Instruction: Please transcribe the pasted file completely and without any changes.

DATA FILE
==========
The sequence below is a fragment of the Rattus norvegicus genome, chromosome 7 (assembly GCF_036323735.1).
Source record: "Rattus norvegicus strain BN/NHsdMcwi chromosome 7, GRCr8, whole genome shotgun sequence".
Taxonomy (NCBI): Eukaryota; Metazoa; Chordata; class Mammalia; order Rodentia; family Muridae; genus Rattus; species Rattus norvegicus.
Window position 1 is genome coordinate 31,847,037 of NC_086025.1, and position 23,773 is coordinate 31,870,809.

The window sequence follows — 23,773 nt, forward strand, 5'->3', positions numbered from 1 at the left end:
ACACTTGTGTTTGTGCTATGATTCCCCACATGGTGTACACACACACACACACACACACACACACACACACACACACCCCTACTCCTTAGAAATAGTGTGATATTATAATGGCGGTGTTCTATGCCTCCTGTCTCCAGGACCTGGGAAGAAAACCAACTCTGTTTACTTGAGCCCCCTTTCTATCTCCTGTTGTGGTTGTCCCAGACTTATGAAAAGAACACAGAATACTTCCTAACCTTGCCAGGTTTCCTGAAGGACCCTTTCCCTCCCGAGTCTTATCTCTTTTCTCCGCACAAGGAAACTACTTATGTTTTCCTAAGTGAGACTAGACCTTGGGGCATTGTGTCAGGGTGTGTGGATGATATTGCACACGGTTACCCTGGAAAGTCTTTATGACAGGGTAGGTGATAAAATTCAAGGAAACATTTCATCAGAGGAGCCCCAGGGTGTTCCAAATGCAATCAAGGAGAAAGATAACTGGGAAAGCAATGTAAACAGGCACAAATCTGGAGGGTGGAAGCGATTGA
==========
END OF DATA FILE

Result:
The sequence below is a fragment of the Rattus norvegicus genome, chromosome 7 (assembly GCF_036323735.1).
Source record: "Rattus norvegicus strain BN/NHsdMcwi chromosome 7, GRCr8, whole genome shotgun sequence".
Taxonomy (NCBI): Eukaryota; Metazoa; Chordata; class Mammalia; order Rodentia; family Muridae; genus Rattus; species Rattus norvegicus.
Window position 1 is genome coordinate 31,847,037 of NC_086025.1, and position 23,773 is coordinate 31,870,809.

The window sequence follows — 23,773 nt, forward strand, 5'->3', positions numbered from 1 at the left end:
ACACTTGTGTTTGTGCTATGATTCCCCACATGGTGTACACACACACACACACACACACACACACACACACACACACCCCTACTCCTTAGAAATAGTGTGATATTATAATGGCGGTGTTCTATGCCTCCTGTCTCCAGGACCTGGGAAGAAAACCAACTCTGTTTACTTGAGCCCCCTTTCTATCTCCTGTTGTGGTTGTCCCAGACTTATGAAAAGAACACAGAATACTTCCTAACCTTGCCAGGTTTCCTGAAGGACCCTTTCCCTCCCGAGTCTTATCTCTTTTCTCCGCACAAGGAAACTACTTATGTTTTCCTAAGTGAGACTAGACCTTGGGGCATTGTGTCAGGGTGTGTGGATGATATTGCACACGGTTACCCTGGAAAGTCTTTATGACAGGGTAGGTGATAAAATTCAAGGAAACATTTCATCAGAGGAGCCCCAGGGTGTTCCAAATGCAATCAAGGAGAAAGATAACTGGGAAAGCAATGTAAACAGGCACAAATCTGGAGGGTGGAAGCGATTGA